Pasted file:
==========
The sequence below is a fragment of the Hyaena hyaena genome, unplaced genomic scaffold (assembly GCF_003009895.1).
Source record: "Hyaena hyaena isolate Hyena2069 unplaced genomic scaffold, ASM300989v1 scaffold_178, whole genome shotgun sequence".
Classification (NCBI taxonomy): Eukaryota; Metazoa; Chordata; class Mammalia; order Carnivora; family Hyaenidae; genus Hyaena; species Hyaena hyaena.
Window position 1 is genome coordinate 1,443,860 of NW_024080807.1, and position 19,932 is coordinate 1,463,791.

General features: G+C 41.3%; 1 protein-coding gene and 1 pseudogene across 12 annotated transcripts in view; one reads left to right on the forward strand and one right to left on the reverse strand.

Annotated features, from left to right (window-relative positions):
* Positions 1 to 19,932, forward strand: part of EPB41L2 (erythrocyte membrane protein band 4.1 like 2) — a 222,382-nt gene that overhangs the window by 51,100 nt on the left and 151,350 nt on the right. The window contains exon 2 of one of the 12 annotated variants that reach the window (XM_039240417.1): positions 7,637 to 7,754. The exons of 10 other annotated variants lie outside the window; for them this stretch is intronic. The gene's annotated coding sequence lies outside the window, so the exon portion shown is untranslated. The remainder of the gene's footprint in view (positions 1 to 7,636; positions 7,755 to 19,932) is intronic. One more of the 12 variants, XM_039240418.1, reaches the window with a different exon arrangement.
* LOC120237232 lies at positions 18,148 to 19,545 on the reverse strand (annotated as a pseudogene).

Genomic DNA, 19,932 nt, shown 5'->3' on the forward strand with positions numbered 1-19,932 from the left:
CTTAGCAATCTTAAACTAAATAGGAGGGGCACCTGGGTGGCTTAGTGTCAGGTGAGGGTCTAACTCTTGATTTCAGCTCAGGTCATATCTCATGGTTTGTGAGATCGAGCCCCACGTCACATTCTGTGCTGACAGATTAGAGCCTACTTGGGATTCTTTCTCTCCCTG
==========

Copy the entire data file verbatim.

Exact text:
The sequence below is a fragment of the Hyaena hyaena genome, unplaced genomic scaffold (assembly GCF_003009895.1).
Source record: "Hyaena hyaena isolate Hyena2069 unplaced genomic scaffold, ASM300989v1 scaffold_178, whole genome shotgun sequence".
Classification (NCBI taxonomy): Eukaryota; Metazoa; Chordata; class Mammalia; order Carnivora; family Hyaenidae; genus Hyaena; species Hyaena hyaena.
Window position 1 is genome coordinate 1,443,860 of NW_024080807.1, and position 19,932 is coordinate 1,463,791.

General features: G+C 41.3%; 1 protein-coding gene and 1 pseudogene across 12 annotated transcripts in view; one reads left to right on the forward strand and one right to left on the reverse strand.

Annotated features, from left to right (window-relative positions):
* Positions 1 to 19,932, forward strand: part of EPB41L2 (erythrocyte membrane protein band 4.1 like 2) — a 222,382-nt gene that overhangs the window by 51,100 nt on the left and 151,350 nt on the right. The window contains exon 2 of one of the 12 annotated variants that reach the window (XM_039240417.1): positions 7,637 to 7,754. The exons of 10 other annotated variants lie outside the window; for them this stretch is intronic. The gene's annotated coding sequence lies outside the window, so the exon portion shown is untranslated. The remainder of the gene's footprint in view (positions 1 to 7,636; positions 7,755 to 19,932) is intronic. One more of the 12 variants, XM_039240418.1, reaches the window with a different exon arrangement.
* LOC120237232 lies at positions 18,148 to 19,545 on the reverse strand (annotated as a pseudogene).

Genomic DNA, 19,932 nt, shown 5'->3' on the forward strand with positions numbered 1-19,932 from the left:
CTTAGCAATCTTAAACTAAATAGGAGGGGCACCTGGGTGGCTTAGTGTCAGGTGAGGGTCTAACTCTTGATTTCAGCTCAGGTCATATCTCATGGTTTGTGAGATCGAGCCCCACGTCACATTCTGTGCTGACAGATTAGAGCCTACTTGGGATTCTTTCTCTCCCTG